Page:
FIG. 1 is a perspective view of a rotary press mechanism formed in accordance with the present invention;
FIG. 2 is an assembly drawing of a die roller assembly formed in accordance with the present invention;
FIG. 3 is an assembly drawing of an alternate embodiment of the sleeve portion of the die roller assembly;
FIG. 4 is a top view of an individual die element;
FIG. 5 is a top view of an alternate embodiment of an individual die element; and
FIG. 6 is a top view of a plate for mounting the die cutting elements onto the die roller.
FIG. 1 illustrates a rotary press assembly 11 formed in accordance with the present invention. As shown therein, assembly 11 includes a die roller 15 and an anvil roller 17. Both rollers are rotatably mounted within a housing 19, and cooperate to turn in unison through the action of gears 21 and 23.
The presently preferred embodiment of the invention is constructed to operate in conjunction with contemporary mechanisms useful to cut and print tabulation cards. Such mechanisms are well known in the art and are described, for example, in U.S. Pat. No. 2,195,849 for Cutting Means. It is to be understood, however, that the invention may be modified for use in conjunction with various other types of rotary mechanisms.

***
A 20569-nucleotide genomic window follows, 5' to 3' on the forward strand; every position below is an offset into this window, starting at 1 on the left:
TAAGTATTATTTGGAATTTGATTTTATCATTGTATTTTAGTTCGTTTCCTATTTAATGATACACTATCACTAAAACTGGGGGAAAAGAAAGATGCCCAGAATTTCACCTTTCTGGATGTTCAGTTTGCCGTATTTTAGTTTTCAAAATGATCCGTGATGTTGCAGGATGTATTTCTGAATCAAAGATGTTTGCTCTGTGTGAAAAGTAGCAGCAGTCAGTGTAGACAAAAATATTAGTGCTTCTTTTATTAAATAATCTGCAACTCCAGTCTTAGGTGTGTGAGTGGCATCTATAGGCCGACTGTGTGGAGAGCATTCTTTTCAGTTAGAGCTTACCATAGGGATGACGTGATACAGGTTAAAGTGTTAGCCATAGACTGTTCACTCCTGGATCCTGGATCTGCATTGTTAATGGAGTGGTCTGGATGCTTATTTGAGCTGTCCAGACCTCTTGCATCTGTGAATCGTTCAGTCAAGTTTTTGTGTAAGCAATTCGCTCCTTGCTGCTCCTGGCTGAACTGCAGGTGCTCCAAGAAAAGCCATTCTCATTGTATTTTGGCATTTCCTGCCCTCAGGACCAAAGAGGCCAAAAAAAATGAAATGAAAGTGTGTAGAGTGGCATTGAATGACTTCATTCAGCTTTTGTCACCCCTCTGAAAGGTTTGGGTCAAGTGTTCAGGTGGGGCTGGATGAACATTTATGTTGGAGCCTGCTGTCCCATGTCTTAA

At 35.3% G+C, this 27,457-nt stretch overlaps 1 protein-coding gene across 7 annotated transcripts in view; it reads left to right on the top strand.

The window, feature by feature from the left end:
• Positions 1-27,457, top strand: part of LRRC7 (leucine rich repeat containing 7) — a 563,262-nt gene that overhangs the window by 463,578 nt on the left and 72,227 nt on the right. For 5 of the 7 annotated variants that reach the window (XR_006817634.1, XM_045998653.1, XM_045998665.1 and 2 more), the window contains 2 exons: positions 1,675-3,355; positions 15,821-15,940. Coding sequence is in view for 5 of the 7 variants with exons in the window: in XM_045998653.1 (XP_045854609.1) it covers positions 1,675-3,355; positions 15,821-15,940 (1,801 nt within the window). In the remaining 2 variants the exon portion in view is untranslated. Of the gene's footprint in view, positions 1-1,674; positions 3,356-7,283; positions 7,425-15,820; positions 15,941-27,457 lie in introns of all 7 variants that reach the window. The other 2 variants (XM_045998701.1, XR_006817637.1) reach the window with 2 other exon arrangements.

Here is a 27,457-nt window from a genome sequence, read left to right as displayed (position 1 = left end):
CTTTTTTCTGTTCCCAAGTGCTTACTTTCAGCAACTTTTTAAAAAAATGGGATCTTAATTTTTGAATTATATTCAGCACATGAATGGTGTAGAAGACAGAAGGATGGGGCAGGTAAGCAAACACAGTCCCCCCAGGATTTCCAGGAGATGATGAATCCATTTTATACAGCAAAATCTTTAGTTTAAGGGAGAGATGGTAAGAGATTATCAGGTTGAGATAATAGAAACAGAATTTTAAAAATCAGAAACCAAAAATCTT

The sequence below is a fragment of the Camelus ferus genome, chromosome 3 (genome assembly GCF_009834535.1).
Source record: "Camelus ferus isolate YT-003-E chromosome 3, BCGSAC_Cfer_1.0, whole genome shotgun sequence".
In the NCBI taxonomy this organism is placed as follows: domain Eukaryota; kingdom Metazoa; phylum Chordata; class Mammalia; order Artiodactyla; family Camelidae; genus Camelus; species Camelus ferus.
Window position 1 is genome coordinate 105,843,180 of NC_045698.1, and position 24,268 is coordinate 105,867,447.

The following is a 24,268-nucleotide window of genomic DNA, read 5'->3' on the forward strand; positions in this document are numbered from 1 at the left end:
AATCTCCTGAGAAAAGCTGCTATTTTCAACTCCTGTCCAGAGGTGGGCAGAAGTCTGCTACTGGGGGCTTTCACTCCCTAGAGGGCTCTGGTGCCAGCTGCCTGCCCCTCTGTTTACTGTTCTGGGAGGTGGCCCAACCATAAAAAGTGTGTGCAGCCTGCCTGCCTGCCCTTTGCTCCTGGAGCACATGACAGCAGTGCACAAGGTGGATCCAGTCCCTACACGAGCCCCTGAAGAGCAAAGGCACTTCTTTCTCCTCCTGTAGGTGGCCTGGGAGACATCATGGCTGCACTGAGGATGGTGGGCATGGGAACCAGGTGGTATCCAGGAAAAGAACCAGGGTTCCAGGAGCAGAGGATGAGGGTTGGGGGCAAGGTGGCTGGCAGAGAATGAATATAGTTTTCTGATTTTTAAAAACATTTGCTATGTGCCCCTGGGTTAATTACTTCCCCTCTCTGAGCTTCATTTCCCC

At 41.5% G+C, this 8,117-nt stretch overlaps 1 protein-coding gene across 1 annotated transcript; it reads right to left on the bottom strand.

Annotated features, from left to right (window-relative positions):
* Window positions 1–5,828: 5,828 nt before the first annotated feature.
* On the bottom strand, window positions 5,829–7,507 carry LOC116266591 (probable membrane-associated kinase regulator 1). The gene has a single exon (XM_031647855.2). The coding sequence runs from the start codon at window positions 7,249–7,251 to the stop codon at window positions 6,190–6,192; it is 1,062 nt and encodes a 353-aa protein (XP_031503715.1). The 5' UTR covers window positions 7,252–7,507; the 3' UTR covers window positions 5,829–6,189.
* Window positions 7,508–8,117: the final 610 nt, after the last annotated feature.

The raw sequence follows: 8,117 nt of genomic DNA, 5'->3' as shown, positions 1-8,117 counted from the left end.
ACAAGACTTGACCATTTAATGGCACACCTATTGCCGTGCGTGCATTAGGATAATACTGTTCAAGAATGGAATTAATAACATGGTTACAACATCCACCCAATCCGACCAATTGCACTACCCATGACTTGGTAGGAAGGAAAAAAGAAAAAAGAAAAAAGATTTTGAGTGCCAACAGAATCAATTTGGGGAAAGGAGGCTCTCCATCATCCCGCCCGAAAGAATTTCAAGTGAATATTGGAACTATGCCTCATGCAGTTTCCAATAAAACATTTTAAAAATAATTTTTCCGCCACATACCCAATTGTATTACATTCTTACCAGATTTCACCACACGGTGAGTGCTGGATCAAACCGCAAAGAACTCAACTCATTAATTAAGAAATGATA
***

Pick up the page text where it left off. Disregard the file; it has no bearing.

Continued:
Different views of die roller 15 illustrated at FIGS. 2 and 3. As shown therein, die roller 15 is adapted for rotatable mounting within housing 19. Sleeve 25 is preferably provided with set screws 41 to maintain the sleeve 25 in place along the length of die roller body 27. The die roller body 27 includes a die roller shaft portion 29 and a die roller collar portion 31. The collar portion 31 includes slot 33 adapted to receive rib 35 on the inner surface of sleeve 25. On another embodiment (not shown) sleeve 25 and die roller 27 are formed to be an integral solid element rather than two separate pieces. In such a construction the combined cylindrical element may be machined from a single piece of metal.
Referring again to FIGS. 2 and 3, Sleeve 25 may be formed to have different patterns of cutting die elements 33 formed on the outer surface thereof. As shown at FIG. 2, cutting die elements 33a may be fabricated as a linear pattern of substantially identical cutting elements formed on the outer surface of sleeve 25 and extending radially outwardly therefrom. As shown at FIG. 3, cutting die elements 33b may be formed as a planer pattern of similar cutting die elements formed on the outer surface of sleeve 25.